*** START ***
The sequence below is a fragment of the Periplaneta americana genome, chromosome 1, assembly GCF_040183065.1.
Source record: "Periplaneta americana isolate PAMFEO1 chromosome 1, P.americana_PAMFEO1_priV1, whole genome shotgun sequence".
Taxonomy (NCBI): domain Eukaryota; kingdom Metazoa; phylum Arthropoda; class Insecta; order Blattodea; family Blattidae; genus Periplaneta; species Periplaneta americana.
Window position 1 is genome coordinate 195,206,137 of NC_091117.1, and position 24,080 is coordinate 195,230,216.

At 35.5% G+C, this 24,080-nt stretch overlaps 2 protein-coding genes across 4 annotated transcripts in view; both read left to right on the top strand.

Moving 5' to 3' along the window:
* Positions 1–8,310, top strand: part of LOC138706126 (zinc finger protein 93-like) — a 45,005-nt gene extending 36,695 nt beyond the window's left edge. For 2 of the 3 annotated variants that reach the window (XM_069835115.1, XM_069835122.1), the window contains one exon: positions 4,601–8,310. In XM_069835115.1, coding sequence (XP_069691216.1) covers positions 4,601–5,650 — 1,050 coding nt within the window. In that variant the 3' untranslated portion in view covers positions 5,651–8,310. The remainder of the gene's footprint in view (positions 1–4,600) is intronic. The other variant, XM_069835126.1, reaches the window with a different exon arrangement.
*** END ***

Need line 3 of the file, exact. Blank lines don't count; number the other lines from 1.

Taxonomy (NCBI): domain Eukaryota; kingdom Metazoa; phylum Arthropoda; class Insecta; order Blattodea; family Blattidae; genus Periplaneta; species Periplaneta americana.